Luckily, though, the similarities to modern Final Fantasy games end there. Unlike XIII, which made you play for 30-40 hours until the gameplay turned into something more than "press X and sometimes use an Eidolen to win," Type-0 is fun and stimulating right from the get-go. After the lengthy intro, you're dropped straight into combat, and it's soon thereafter that you'll start to realize that this is, mechanically, one of the best entries in the franchise. Playing like a pared-down version of a Devil May Cry-type affair, we have a game that's part action, part role-playing, all fun.

Each of the fourteen characters play in a distinctly different way, meaning that players can experiment with both main campaign missions and side quests until they find the party that works for them. Do you want to focus on long-range attacks and buffs, or maybe heavy melee attacks and attack spells? There are dozens of possible combinations, so players are bound to find something they like with all of the choice. There's not really a definitive "best" type of trio to have, and it ultimately boils down to how you want to play. Personally, I always find that to be the most rewarding type of game, and I commend the devs for breaking from the traditional "this is how you do X thing exactly" rut that Final Fantasy games often find themselves stuck in. It's pretty neat stuff.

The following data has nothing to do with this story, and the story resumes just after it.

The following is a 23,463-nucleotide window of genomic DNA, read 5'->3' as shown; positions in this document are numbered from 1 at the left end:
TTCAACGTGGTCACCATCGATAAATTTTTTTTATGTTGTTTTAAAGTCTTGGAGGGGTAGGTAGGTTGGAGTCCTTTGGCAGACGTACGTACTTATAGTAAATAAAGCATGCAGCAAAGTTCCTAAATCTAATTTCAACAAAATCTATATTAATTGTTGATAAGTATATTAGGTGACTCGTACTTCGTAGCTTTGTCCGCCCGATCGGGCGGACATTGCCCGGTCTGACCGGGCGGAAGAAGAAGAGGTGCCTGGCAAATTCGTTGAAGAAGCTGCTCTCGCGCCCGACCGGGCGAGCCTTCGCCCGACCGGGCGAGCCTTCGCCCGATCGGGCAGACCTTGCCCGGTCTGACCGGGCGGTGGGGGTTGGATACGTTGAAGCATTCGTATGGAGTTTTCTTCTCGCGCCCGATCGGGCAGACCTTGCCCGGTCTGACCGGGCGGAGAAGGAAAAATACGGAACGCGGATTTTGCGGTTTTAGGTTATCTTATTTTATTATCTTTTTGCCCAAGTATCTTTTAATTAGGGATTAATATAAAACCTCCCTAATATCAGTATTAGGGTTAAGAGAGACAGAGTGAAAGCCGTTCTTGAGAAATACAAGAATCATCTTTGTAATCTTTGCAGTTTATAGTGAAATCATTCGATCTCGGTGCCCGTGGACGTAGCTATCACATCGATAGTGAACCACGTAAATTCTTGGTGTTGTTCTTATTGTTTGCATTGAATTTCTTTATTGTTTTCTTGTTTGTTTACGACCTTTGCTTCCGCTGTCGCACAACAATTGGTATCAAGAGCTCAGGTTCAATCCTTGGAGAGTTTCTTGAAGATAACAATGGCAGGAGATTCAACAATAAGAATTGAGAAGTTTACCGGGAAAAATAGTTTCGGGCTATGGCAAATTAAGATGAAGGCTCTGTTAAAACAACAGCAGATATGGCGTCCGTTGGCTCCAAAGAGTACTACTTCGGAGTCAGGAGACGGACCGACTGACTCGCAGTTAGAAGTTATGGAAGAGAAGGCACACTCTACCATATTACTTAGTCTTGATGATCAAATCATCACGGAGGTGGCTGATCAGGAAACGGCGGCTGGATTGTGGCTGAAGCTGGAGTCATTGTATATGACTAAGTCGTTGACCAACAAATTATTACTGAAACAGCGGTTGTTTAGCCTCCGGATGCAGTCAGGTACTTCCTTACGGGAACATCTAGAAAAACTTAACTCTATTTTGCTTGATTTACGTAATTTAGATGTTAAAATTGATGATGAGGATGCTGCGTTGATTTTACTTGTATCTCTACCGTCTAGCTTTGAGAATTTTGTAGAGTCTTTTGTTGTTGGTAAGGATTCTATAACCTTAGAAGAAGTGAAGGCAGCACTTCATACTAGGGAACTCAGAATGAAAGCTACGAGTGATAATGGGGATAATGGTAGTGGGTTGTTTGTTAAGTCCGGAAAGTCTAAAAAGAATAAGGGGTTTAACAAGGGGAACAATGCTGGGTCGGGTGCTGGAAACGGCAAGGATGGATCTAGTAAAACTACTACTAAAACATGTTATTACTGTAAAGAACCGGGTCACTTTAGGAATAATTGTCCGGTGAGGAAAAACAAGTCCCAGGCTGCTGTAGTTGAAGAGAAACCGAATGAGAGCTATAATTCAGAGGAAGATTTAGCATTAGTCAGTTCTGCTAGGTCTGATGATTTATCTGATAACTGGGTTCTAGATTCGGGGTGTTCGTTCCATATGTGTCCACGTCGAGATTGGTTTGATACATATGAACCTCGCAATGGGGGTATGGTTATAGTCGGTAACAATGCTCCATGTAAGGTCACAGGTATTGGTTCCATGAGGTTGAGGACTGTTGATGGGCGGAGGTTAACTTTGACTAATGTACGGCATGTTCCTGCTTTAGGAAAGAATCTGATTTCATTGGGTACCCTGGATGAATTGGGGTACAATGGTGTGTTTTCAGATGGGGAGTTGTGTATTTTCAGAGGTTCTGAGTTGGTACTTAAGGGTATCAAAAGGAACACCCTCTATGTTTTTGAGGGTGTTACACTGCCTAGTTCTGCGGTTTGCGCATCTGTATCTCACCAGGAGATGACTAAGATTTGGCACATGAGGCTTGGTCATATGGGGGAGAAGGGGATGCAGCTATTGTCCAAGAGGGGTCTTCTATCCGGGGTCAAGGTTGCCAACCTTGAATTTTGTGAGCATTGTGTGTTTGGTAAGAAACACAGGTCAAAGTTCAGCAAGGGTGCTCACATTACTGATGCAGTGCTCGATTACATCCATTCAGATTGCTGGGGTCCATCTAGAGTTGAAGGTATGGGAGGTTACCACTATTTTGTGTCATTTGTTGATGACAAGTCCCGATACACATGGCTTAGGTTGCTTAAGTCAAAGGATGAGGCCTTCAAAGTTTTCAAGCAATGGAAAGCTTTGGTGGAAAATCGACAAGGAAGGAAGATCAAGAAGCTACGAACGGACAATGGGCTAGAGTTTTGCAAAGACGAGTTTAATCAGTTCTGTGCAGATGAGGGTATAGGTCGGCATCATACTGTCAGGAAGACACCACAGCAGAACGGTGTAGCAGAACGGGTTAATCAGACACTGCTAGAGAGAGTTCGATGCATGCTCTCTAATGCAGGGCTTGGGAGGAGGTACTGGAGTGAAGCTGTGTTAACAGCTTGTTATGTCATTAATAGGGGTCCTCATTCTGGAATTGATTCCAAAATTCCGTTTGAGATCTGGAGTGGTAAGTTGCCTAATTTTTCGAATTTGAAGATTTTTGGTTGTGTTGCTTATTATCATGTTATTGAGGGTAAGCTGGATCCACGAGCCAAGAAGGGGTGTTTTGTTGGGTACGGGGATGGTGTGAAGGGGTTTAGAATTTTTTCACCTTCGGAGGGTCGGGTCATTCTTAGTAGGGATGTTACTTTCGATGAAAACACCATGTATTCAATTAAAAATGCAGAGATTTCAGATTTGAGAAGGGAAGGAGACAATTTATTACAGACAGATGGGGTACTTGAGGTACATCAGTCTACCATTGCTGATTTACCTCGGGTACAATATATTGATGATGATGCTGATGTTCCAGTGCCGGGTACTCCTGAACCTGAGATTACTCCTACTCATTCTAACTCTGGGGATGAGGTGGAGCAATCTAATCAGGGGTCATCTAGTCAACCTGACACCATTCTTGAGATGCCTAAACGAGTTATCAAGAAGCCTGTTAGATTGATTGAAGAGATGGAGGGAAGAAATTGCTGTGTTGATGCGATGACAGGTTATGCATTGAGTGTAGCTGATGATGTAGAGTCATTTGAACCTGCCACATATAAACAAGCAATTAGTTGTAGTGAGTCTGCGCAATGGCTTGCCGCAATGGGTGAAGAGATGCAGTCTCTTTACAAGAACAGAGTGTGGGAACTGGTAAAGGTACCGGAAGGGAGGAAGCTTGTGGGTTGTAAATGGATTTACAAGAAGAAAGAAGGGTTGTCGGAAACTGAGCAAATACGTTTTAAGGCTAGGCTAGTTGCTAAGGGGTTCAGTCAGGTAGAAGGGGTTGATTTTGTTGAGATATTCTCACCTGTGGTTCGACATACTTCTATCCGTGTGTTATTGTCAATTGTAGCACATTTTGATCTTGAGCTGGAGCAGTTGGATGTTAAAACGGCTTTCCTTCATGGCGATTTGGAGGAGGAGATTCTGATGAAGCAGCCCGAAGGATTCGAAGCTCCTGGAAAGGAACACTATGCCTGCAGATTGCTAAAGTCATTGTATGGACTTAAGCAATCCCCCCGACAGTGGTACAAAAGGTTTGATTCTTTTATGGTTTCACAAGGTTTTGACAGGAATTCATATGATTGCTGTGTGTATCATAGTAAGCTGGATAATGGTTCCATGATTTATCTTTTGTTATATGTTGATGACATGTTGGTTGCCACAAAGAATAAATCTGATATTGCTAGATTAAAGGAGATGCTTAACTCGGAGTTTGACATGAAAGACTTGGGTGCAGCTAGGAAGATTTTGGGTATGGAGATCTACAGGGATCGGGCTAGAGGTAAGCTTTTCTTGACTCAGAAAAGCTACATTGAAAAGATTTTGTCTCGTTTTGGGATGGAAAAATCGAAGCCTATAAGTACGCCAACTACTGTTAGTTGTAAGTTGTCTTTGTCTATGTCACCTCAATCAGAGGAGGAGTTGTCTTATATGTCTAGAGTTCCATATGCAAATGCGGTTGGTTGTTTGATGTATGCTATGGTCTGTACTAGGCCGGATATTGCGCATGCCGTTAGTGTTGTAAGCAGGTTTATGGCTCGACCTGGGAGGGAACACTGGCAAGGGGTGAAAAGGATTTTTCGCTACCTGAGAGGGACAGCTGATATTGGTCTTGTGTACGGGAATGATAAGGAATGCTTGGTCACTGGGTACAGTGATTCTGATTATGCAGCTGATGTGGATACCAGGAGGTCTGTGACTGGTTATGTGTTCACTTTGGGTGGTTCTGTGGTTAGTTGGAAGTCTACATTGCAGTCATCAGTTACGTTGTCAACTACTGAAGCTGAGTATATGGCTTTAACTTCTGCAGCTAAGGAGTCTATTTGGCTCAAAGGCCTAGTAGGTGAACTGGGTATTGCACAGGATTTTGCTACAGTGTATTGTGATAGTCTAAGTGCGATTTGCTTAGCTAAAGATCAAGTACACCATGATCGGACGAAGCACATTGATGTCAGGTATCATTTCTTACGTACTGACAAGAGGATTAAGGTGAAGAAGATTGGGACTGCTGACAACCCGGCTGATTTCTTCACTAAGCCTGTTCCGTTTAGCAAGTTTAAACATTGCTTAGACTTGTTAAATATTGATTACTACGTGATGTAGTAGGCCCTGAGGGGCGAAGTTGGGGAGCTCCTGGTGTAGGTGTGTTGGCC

There's also a ton of different stuff to do on top of the solid base of fast-paced action. This makes for the most Final Fantasy-y Final Fantasy in a while, surprisingly enough. Players can explore Akademia, getting to know the student body, upgrading their characters and attending different classes to strengthen their party en masse. They can take up side-quests to get items, level up, and just find new stuff. They can explore the world map, gradually unlocking more as the campaign continues, and gett lost in optional side-dungeons or cities. There's a ton to here, really, and that's quite the surprise for me. Most action-oriented spin-offs of this series have been linear, not matching up the open-world epic quest feeling of the main games. Now, though, Type-0 ironically feels a lot more like what the franchise is supposed to be than the core games, and that's something worth celebrating, I feel.

It's also worth noting that there are light RTS elements sprinkled into the campaign when players overthrow or protect regions, and they're implemented in such a way that it feels like a natural, fun shift, as opposed to unnecessary drudgery. It's nice that this isn't another ActRaiser situation: fun core mechanics, dull progression.


There's very little about this game that I'd call dull, actually. Very little, though, not nothing, because honestly, the way that players find themselves leveling their characters is a bit of a slog, and not in line with the fun, streamlined nature of the rest of the package. In fact, I wasn't even completely aware I could upgrade anything until multiple hours into the experience. Done at save crystals, players will use points accrued through leveling up to strengthen their characters of choice, and the experience is quite the tedious one. A long list with annoying pop-ups that are slow to disappear, the process through which players upgrade their characters is monotonous and takes way longer than it should, especially with fourteen effing characters to maintain. It's a royal pain, and an unwelcome departure from a series that has introduced ingenious leveling mechanics like the Sphere Grid and the Crystarium.